Asset allocation: A balanced side is one of the most important success factors of a test team, as we painfully learned from this series defeat to England. Unlike an ODI or T20 match, one or two players cannot win you a match. The assets of a cricket team are the batsmen, bowlers and fielders. The composition of a test team should depend on the conditions. On very strong flat batting wickets, like the ones we have in India, you should have batting strength in your side. On turning tracks, you need to have enough depth in your spin department. On green seaming or bouncy wickets, you need to have fast bowlers who can do the job for you. Therefore, the balance of the side is very important. If you fill your bowling unit with fast bowlers on a slow turning track, basically it is a gift for the batsman of your opposing team. On the other hand, if you have slower bowlers on a fast track, you basically are gifting away runs to the other side. Similarly in investing, asset allocation is crucial in meeting your financial goals. If you are young with high risk tolerance, your asset allocation should be weighted to equities. On the other hand, if you are retired with low risk tolerance, your asset allocation should be weighted to fixed income. Please refer to our article, Asset Allocation strategies for different age groups. Asset allocation is the most important aspect of financial planning. A lot of investors allocate a sub-optimal proportion of their portfolio to equities. This is because the risk appetite of investors in India is low. Asset allocation for investors depends on a number of factors. These are as follows:-
- Income and Expenses of the investor
- Liquid (cash savings) of the investor
- Short term financial goals
- Long term financial goals
- Insurance cover (both life insurance and health insurance) of the investor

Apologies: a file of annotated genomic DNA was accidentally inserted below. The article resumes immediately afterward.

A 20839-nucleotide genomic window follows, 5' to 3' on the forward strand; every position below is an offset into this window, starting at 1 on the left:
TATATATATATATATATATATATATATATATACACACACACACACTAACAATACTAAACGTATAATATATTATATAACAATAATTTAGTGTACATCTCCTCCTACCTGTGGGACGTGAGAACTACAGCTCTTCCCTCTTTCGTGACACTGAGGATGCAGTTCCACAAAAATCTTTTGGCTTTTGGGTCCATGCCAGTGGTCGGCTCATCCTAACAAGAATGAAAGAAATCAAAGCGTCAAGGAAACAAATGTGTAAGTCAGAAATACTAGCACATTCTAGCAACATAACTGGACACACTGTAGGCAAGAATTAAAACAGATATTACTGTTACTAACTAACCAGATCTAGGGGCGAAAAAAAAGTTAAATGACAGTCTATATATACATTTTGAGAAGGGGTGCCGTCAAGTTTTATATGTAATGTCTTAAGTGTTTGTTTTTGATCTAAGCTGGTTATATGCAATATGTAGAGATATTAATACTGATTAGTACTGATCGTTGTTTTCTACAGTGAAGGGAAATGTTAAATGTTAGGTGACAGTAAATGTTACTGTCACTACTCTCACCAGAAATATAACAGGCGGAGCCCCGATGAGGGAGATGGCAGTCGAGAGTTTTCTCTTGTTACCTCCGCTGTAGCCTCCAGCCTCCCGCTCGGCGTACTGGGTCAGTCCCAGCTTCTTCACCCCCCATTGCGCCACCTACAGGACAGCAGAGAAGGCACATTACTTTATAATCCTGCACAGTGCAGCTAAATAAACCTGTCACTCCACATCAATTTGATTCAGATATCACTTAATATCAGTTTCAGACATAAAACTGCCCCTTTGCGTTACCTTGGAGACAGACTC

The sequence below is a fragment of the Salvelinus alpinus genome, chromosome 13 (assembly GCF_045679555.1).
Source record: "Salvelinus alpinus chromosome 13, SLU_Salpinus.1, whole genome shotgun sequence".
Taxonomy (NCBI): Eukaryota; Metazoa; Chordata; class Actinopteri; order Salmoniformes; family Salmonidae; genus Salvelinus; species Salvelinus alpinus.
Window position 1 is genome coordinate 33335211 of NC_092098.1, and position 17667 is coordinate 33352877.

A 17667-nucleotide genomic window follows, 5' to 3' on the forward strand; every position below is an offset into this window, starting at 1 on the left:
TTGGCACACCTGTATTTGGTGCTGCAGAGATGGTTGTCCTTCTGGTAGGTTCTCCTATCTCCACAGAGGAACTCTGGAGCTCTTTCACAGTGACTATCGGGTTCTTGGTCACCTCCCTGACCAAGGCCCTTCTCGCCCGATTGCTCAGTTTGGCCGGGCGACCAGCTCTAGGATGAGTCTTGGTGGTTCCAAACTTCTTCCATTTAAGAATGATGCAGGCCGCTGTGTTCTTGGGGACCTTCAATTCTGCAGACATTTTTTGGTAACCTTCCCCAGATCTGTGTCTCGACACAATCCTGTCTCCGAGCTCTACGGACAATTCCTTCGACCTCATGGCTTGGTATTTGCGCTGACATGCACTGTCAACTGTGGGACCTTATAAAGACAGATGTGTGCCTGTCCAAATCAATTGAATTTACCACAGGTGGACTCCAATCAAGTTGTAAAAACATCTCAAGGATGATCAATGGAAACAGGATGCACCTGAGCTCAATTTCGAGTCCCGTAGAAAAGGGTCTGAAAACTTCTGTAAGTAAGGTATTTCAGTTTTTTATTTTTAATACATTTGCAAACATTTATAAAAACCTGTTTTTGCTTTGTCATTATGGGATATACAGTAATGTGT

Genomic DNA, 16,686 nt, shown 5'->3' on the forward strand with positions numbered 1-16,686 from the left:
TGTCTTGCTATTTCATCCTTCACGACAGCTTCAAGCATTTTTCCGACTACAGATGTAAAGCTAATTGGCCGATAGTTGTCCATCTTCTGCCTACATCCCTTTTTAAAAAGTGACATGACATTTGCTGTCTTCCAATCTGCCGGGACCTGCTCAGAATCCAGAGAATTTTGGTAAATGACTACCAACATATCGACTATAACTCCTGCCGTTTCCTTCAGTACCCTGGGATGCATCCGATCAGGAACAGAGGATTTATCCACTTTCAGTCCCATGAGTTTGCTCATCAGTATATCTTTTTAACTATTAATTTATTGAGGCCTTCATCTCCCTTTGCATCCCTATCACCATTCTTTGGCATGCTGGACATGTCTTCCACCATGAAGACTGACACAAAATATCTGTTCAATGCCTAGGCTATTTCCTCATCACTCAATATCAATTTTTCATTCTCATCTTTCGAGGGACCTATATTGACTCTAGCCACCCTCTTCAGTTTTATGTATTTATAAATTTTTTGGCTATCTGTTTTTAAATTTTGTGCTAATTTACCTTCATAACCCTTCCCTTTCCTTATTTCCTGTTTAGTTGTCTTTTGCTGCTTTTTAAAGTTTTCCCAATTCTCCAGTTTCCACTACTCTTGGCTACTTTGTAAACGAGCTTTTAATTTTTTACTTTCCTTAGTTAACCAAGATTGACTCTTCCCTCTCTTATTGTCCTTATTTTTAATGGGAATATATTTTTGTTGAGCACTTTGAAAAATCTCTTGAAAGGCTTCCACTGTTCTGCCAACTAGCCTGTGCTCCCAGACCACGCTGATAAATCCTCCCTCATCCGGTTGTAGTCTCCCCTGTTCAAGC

Monitor your performance: The role of the captain in cricket is very important. The captain has to make decisions, with regards to the various units of the team and the strategy the team has to adopt. Among the most important decisions, the captain has to make, are bowling and fielding changes. Similarly the captain has to make fielding changes in line with the bowling attack or the situation in the match. It is a dynamic process. If a bowler is not getting wickets, then the captain has to replace him with another bowler, who he thinks can get wickets. If the captain fails to make these changes at the right time, then he gives the upper hand to the opposing team. Form of a cricketer is not a constant. The captain usually entrusts bowling responsibilities to his most in form bowler. But there may be situations, for a variety of factors, where the most in form bowler or bowlers cannot get wickets. The captain then has to try other bowlers, depending on how they have performed. The same applies to batting as well. Sometimes the one down or two down batsmen, like Cheteshwar Pujara or Virat Kohli, may be out of form for various reasons. The captain then, has to re-shuffle the batting order or even change the batting line-up. It is the same with investing. Investors should monitor the performance of their investment on regular and continuous basis, and rebalance or readjust their portfolio to maximize their returns over the investment horizon. If a mutual fund in the investor’s portfolio is underperforming over a certain period of time, then he or she should switch to a better performing scheme. Just like you do not drop a batsman or a bowler who has not performed in one match, investor should not also switch from a fund that has underperformed for 6 to 12 months. Investors should monitor their investments for a sufficiently long period of time, and then make a decision to churn their portfolio if required. What is a sufficiently long period of time? It depends on the market conditions and the investment horizon.